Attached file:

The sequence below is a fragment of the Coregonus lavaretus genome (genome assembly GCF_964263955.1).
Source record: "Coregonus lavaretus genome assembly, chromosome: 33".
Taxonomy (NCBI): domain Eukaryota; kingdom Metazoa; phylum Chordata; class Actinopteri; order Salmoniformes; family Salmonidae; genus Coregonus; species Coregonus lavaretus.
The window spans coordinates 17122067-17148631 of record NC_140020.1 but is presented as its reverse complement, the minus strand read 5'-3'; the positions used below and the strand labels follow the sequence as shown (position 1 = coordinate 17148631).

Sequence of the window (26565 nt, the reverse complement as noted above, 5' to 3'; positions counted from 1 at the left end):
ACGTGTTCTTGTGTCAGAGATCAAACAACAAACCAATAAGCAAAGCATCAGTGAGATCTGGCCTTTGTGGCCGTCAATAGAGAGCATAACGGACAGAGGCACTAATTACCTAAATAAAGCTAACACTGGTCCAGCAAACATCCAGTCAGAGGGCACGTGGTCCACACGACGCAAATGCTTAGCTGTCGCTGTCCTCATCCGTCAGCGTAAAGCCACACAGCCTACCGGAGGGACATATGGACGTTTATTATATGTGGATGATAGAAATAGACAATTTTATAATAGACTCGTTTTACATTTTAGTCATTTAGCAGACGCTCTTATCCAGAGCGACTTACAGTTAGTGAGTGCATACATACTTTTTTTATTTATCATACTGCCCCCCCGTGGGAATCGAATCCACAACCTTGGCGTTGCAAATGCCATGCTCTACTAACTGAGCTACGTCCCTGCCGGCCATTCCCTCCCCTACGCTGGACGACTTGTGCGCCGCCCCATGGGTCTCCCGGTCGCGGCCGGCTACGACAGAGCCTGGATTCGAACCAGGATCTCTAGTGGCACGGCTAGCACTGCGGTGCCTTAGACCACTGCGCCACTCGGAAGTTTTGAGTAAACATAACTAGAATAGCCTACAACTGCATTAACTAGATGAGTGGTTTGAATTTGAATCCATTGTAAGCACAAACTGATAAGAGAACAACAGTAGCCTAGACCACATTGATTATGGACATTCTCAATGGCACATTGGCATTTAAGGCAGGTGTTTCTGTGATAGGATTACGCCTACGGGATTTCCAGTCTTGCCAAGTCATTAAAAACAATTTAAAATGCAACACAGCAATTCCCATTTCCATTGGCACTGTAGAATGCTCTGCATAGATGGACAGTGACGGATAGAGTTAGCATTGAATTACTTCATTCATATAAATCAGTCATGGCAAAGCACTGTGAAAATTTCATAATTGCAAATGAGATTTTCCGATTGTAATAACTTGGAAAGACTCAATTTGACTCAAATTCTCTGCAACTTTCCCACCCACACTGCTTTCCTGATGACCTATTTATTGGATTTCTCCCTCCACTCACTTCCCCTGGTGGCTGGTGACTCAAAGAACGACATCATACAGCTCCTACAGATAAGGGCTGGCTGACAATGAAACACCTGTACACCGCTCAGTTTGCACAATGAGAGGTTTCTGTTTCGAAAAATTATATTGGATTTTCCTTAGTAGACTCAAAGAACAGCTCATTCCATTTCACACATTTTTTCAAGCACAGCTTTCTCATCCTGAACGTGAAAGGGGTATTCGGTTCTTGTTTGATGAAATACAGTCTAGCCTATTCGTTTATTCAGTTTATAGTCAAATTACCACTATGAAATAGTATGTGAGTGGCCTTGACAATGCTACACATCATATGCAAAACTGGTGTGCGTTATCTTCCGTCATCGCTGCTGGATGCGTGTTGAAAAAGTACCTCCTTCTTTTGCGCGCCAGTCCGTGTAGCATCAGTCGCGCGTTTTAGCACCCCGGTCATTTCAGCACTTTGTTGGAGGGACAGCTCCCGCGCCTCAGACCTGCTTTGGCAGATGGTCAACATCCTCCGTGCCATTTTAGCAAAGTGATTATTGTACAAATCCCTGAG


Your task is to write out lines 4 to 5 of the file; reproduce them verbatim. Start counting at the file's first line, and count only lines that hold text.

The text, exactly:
The window spans coordinates 17122067-17148631 of record NC_140020.1 but is presented as its reverse complement, the minus strand read 5'-3'; the positions used below and the strand labels follow the sequence as shown (position 1 = coordinate 17148631).

Sequence of the window (26565 nt, the reverse complement as noted above, 5' to 3'; positions counted from 1 at the left end):